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Society for Pediatric Radiology – Poster Archive

Sudha Singh

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<b>Introduction</b> Torsion or volvulus of upper abdominal viscera is rare and related to incomplete development and laxity of suspensory ligaments, or to poorly developed supernumerary accessory lobes. Clinical symptoms at presentation can be confusing and nonspecific, yet prompt recognition is essential to avoid life-threatening complications. Radiologists play an essential role in prompt recognition of these conditions. Our exhibit will review congenital anomalies of upper abdominal solid viscera that can lead to volvulus within an embryologic and anatomic framework. As examples, we include cases of mesenteroaxial gastric volvulus (Figure 1), torsion of an accessory hepatic lobe (Figure 2), and splenic torsion in the setting of polysplenia (Figure 3). Our cases include radiologic-pathologic correlations and therapeutic implications of solid visceral torsions. <b>Table of Contents/Outline:</b> Review of the embryology and anatomy of upper abdominal organs including a detailed pictorial of suspensory and anchoring ligaments. Review and examples of types of gastric volvulus and treatment. Review of variants of liver anatomy and of incidence and location of accessory hepatic lobes, with examples. Review of splenic anatomy and normal variants, splenic torsion and gross malformations including variants seen in heterotaxy, with review of treatment options in splenic torsion, including observation, surgical pexy or resection. Review of associated congenital anomalies (e.g. omphalocele, diaphragmatic hernia, and malrotation, etc.) Read More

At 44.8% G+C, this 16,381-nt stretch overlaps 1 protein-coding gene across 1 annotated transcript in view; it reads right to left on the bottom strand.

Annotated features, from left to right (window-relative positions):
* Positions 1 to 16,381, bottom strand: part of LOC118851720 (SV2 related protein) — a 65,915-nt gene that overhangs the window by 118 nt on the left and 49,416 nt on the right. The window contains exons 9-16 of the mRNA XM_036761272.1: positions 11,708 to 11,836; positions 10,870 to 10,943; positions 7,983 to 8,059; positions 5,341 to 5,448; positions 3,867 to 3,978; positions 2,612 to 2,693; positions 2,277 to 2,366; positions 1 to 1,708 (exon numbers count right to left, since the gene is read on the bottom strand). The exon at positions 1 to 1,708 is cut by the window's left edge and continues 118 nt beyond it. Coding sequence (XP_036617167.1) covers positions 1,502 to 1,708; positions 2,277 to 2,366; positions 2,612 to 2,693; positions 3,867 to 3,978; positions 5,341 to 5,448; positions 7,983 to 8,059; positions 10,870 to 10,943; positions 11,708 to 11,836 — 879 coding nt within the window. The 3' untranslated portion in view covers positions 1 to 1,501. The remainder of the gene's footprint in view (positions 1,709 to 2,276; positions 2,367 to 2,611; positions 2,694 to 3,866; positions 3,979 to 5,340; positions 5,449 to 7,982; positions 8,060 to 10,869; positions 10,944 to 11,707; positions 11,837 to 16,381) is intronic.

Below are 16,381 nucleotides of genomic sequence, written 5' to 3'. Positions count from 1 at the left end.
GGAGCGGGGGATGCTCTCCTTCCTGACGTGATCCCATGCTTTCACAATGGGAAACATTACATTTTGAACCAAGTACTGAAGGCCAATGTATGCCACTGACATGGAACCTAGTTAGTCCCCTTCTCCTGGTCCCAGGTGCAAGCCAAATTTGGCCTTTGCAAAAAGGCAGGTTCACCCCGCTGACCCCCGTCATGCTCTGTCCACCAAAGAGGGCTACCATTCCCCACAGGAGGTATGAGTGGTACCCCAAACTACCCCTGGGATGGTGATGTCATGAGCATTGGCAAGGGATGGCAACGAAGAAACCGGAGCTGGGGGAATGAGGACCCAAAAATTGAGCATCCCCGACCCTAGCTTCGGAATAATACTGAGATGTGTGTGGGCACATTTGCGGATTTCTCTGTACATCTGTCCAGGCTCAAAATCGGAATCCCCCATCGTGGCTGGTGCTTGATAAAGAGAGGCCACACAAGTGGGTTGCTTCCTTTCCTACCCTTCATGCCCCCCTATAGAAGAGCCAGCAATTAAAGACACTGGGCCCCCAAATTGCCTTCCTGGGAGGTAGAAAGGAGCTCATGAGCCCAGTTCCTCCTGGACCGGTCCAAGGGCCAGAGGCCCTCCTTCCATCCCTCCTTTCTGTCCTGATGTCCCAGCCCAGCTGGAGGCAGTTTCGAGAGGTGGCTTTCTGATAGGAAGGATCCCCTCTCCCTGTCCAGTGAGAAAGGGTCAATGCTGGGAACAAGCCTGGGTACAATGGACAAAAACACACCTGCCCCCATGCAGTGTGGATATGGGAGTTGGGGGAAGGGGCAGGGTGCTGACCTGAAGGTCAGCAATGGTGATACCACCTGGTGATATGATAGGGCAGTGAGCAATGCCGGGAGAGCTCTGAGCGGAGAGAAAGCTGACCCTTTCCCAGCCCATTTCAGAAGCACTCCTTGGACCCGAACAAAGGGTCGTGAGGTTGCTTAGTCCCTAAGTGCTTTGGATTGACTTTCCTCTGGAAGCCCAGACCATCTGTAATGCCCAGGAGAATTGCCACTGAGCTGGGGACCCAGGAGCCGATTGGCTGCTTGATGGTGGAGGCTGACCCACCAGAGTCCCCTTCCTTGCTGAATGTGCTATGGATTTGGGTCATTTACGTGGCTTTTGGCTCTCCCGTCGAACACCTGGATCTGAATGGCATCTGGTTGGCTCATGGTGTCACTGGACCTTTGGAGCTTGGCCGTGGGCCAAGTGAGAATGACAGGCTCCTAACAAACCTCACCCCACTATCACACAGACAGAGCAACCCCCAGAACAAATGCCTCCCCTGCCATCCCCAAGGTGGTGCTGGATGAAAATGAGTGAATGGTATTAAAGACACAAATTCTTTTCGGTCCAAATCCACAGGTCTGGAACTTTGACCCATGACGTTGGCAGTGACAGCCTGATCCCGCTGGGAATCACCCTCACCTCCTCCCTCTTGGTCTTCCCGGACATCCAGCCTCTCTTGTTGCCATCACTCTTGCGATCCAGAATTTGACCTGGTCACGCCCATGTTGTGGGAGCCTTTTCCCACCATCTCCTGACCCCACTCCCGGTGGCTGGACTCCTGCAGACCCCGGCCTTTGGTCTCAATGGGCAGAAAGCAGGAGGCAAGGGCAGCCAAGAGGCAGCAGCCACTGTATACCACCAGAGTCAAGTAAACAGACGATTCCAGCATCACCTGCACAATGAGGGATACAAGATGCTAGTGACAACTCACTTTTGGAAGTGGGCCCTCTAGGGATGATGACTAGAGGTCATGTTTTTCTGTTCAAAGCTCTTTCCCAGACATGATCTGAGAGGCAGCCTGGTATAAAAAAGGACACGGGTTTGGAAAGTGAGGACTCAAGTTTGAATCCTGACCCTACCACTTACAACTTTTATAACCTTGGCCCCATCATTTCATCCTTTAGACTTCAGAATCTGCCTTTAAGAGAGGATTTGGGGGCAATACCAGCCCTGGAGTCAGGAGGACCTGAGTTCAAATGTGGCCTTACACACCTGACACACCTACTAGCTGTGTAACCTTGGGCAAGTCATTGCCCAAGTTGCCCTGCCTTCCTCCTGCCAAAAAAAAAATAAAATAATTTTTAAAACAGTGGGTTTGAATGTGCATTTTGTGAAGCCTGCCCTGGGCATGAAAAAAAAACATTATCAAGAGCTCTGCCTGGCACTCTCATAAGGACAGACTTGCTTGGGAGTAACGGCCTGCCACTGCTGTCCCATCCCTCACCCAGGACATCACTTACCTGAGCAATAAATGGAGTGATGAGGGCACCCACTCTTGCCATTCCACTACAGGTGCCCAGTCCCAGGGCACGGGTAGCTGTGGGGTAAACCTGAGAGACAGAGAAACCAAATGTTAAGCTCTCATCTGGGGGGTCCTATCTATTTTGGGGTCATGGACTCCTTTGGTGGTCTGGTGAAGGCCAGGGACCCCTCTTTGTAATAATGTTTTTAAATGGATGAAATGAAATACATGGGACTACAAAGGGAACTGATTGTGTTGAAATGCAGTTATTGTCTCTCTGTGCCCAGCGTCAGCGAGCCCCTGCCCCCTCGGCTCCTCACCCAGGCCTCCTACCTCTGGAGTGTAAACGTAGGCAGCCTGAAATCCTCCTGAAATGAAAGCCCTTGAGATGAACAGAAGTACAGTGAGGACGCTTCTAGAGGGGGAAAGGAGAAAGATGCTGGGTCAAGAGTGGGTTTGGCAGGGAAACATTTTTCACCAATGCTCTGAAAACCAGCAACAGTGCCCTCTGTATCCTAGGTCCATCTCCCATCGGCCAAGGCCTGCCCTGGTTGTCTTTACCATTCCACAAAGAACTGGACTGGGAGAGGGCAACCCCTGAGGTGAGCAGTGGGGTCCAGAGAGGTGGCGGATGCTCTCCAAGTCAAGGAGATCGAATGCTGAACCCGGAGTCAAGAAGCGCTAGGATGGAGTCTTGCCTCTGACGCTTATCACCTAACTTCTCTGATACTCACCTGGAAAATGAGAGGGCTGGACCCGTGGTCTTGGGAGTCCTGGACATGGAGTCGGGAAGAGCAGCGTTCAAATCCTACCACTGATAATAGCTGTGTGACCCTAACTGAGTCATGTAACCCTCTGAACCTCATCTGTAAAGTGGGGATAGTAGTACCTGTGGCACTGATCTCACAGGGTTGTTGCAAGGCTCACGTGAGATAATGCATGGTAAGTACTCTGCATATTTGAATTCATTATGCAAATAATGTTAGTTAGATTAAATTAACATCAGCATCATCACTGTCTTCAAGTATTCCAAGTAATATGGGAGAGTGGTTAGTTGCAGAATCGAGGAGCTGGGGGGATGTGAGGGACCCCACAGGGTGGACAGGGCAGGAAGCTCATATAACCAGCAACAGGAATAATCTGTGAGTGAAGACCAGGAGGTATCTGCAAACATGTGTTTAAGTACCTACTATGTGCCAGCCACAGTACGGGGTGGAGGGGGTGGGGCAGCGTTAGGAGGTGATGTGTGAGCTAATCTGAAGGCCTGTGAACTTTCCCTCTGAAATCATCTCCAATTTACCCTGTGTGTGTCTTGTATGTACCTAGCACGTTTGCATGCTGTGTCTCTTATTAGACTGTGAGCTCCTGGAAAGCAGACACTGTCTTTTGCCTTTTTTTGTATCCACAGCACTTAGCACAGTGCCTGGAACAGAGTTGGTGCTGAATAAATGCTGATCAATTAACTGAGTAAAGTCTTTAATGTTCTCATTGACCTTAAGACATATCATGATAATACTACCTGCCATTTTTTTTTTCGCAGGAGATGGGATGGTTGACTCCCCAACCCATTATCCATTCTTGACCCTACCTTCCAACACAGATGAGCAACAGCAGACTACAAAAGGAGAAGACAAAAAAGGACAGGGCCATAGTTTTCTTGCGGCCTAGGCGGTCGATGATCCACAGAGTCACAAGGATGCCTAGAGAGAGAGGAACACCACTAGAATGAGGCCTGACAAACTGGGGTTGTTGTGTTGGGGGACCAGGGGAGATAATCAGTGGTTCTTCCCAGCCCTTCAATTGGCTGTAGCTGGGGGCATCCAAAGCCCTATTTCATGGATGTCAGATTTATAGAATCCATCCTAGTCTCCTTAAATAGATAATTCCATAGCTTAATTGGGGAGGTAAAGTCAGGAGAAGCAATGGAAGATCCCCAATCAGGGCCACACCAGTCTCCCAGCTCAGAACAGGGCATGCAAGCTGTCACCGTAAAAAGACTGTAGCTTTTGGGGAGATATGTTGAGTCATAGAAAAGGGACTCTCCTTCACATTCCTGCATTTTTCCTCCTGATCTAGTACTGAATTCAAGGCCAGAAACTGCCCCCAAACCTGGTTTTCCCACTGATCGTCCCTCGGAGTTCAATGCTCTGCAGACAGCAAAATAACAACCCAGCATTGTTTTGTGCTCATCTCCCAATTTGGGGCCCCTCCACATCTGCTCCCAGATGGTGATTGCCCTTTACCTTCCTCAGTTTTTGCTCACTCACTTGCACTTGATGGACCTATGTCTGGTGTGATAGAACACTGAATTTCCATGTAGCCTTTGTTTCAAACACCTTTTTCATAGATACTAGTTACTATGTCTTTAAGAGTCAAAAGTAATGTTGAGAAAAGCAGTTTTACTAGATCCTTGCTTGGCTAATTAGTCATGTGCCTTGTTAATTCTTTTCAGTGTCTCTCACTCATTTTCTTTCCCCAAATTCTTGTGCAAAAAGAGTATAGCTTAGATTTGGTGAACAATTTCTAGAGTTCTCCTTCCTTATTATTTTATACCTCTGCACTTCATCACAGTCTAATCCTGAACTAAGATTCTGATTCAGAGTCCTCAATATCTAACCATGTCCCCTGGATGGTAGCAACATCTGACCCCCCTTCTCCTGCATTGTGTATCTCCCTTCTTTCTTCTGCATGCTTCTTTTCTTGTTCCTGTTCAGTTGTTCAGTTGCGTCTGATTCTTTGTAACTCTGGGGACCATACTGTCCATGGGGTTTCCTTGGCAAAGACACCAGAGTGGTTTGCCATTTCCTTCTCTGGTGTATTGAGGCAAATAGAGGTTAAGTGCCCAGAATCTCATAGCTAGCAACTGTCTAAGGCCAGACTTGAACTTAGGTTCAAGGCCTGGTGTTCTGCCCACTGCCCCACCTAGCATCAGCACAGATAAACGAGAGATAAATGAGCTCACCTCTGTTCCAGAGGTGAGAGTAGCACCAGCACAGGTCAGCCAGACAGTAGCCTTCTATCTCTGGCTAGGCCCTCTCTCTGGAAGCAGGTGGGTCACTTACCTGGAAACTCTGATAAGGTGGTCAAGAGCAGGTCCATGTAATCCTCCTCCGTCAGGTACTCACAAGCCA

Meeting name: SPR 2018 Annual Meeting & Postgraduate Course , 2018

Authors: Sundaram Karthik, Singh Sudha, Hernanz-schulman Marta

Keywords: Torsion, Volvulus, Abdominal